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Unnoticed power: media buyers control millions in Little Rock ad market.

Ginger Smith's first position with an ad agency came at age 19 when she took a layout and paste-up job at what was basically a one-man shop.

When, at age 20, she applied to Holland & Associates, there were no positions in the art department. So she had to make a decision.

"You can either be a gopher or a media buyer," her future employer told her.

Since she didn't like the idea of being told, "Go for this, and go for that," Smith decided to become a media buyer. Today, she's media director for A. Tim Irby Advertising Inc. and Puckett & Associates.

Although the description of media buyer was presented to her on an undistinguished par with a gopher, the position of directing all media buys is one of an agency's most powerful roles.

"There are those who think they've got a lot of power," says Smith. But she adds, "This is not New York."

Even small agencies such as Irby Advertising spend big bucks, though. And it's the media directors who are deciding where to spend the money.

"I could just as easily trash a proposal as I could pass it on to all our clients," says Smith.

While a client might opt to spend more on advertising production, as much as 75 percent of a client's budget often is spent for the purchase of media. That translates to some powerful decisions for media directors at agencies like Cranford Johnson Robinson Woods, which bills just over $40 million annually.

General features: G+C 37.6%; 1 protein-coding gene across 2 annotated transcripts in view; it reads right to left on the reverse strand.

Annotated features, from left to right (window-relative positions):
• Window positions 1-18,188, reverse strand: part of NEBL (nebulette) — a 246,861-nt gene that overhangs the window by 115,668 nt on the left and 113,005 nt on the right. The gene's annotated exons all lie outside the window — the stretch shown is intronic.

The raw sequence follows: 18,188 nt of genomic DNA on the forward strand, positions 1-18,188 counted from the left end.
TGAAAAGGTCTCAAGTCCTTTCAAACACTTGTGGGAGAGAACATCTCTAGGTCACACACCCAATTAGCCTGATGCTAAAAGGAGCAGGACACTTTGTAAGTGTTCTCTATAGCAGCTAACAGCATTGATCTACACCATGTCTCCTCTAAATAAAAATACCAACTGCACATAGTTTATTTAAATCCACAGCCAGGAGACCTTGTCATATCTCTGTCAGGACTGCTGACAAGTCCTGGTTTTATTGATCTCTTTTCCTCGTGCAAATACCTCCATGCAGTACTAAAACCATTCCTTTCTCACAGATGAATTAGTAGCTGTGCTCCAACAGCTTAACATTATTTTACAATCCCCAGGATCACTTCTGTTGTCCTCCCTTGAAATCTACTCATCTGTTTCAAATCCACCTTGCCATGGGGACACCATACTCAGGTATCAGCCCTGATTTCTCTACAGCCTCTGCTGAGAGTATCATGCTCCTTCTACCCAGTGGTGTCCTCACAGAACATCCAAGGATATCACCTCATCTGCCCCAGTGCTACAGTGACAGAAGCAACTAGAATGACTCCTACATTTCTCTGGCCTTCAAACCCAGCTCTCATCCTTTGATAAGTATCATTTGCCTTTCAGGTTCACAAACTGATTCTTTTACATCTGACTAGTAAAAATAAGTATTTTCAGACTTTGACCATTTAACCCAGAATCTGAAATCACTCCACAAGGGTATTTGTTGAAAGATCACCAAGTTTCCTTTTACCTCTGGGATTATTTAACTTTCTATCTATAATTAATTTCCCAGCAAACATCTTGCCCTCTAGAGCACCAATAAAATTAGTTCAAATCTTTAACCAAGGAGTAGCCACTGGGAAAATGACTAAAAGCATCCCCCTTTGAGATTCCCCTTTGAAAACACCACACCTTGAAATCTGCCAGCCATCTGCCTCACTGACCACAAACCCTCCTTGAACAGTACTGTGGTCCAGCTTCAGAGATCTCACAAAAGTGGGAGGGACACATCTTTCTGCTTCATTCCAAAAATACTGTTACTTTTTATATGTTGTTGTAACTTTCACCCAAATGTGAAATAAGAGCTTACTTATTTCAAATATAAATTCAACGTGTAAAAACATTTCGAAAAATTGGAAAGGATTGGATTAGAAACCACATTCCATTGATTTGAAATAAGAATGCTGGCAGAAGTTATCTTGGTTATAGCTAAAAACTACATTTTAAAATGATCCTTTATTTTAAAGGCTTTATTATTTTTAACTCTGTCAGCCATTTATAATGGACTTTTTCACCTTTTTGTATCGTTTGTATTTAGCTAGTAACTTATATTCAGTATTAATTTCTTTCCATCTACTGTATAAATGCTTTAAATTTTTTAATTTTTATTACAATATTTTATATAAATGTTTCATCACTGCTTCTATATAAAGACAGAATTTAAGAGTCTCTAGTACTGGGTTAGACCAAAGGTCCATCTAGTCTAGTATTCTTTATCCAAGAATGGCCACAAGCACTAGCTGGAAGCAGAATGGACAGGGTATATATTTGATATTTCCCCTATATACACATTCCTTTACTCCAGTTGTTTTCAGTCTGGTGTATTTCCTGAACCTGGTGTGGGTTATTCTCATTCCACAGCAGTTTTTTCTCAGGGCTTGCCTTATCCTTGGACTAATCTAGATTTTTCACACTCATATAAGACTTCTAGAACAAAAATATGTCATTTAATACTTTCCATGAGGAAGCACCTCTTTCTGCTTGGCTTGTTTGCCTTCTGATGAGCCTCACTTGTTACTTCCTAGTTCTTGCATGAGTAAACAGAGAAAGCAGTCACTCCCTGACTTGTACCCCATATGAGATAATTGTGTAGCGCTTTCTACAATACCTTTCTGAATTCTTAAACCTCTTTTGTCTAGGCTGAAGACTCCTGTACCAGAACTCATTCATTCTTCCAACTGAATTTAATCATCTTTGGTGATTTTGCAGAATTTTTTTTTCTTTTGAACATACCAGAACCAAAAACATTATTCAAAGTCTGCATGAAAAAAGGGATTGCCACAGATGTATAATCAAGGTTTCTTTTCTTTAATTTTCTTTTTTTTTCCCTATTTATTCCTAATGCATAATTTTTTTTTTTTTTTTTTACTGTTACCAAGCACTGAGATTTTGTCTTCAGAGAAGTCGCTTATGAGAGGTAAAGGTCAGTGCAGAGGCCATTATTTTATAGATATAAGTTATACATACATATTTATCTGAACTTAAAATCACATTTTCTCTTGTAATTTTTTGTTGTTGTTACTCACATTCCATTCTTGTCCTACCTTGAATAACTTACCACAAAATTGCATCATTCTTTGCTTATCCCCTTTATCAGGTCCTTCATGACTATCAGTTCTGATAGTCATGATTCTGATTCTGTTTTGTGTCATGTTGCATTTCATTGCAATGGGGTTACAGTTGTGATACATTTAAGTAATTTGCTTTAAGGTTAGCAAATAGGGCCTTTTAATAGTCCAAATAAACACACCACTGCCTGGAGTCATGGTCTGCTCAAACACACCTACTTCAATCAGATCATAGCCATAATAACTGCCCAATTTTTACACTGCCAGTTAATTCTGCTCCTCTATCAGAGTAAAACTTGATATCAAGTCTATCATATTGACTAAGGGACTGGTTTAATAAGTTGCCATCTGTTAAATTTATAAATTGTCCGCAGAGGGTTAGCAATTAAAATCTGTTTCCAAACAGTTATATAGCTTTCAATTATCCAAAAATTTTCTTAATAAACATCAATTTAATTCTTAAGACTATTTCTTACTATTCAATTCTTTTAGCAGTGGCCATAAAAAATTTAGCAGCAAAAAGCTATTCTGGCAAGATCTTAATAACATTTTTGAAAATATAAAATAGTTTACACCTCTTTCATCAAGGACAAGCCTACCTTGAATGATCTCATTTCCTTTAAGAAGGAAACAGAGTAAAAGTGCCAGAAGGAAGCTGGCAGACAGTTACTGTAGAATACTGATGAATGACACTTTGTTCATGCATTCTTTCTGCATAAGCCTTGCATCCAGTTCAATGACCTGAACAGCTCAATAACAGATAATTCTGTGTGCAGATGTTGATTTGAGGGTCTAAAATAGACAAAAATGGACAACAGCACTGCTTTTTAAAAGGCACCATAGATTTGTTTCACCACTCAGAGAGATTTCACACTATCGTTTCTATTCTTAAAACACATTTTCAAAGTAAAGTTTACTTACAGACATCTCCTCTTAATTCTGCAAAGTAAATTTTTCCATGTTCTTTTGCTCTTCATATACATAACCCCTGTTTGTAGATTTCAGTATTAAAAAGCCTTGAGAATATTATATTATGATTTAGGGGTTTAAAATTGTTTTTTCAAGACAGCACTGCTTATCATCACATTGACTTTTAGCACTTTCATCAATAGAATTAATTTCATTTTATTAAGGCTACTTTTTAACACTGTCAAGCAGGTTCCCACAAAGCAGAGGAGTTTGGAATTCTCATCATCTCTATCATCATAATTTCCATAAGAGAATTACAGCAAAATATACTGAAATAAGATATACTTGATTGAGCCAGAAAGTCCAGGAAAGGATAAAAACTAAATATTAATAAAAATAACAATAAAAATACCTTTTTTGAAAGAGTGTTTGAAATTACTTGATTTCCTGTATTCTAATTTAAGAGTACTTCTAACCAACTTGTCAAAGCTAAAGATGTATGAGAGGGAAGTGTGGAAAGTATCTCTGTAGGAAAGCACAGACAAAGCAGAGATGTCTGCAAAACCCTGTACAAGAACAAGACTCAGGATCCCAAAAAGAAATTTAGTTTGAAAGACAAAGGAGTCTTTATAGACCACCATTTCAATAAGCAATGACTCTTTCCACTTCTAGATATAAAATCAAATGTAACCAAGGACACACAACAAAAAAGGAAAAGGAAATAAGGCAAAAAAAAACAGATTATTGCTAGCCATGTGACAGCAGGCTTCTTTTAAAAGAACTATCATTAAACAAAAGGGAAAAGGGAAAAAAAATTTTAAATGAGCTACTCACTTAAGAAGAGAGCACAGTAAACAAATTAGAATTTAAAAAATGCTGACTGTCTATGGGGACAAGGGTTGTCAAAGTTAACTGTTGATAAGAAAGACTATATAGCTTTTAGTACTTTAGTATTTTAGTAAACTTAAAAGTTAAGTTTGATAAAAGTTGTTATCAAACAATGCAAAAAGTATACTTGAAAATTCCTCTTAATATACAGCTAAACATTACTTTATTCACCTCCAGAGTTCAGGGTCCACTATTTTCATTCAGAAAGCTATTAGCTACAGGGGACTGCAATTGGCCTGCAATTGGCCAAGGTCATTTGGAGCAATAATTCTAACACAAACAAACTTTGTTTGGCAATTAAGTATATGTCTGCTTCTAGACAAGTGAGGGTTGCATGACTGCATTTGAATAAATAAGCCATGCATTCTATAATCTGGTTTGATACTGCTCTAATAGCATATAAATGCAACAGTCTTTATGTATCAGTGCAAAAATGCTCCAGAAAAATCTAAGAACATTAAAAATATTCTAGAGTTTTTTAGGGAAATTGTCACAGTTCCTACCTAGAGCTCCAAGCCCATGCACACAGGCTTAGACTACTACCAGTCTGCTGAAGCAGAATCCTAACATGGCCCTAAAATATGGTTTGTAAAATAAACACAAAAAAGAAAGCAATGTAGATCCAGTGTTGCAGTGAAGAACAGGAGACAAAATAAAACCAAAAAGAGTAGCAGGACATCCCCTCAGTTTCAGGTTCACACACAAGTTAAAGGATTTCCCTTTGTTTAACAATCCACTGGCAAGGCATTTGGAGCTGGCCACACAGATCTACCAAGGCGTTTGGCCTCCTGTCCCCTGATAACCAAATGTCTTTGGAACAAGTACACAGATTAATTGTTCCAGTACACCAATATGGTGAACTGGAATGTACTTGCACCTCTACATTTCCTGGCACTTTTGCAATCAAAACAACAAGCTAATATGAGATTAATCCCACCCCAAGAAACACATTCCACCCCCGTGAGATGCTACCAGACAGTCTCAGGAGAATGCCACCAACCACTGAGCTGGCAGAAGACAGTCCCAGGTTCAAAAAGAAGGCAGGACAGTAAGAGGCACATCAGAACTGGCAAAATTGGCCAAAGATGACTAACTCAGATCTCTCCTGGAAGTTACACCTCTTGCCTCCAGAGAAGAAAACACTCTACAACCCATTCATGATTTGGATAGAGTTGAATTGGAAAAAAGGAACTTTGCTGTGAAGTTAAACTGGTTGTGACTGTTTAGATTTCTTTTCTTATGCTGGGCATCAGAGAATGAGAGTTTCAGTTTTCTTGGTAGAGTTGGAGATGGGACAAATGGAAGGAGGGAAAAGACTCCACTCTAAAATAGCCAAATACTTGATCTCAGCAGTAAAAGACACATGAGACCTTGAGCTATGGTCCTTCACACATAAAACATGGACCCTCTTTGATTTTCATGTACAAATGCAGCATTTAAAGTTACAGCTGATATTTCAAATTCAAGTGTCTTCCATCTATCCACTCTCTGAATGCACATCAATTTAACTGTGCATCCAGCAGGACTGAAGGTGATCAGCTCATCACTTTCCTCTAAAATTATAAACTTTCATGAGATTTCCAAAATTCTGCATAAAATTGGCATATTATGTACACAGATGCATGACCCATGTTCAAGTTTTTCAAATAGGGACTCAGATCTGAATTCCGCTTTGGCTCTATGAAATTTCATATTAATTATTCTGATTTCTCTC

"When you look at the agencies in town, the media buyers control a lot of dollars," says David Rainwater, media director at Mangan Rains Ginnaven Holcomb.

He says, though, "I'm not a maverick. I don't do anything on my own."

Media directors concede some unnoticed power, but most are quick to say the clients are ultimately in control.

"We're just stewards of the clients' money," says Lili Palmer, the media director at Stone & Ward. "We're entrusted with their money."

The clients' money doesn't go solely to the media buy, according to Rainwater.

"Our clients pay us to disagree with them. If we don't do that, then we're doing them a disservice."

Most clients don't dictate where they want their advertising placed, and media buyers prefer it that way. But when clients make specifications the buyers don't agree with, tact has to be used to save the placement while keeping the account.

"It's just like any other account politics," says Rainwater. "There's a lot of diplomacy involved."

In some cases, buyers have to rely on clients' suggestions.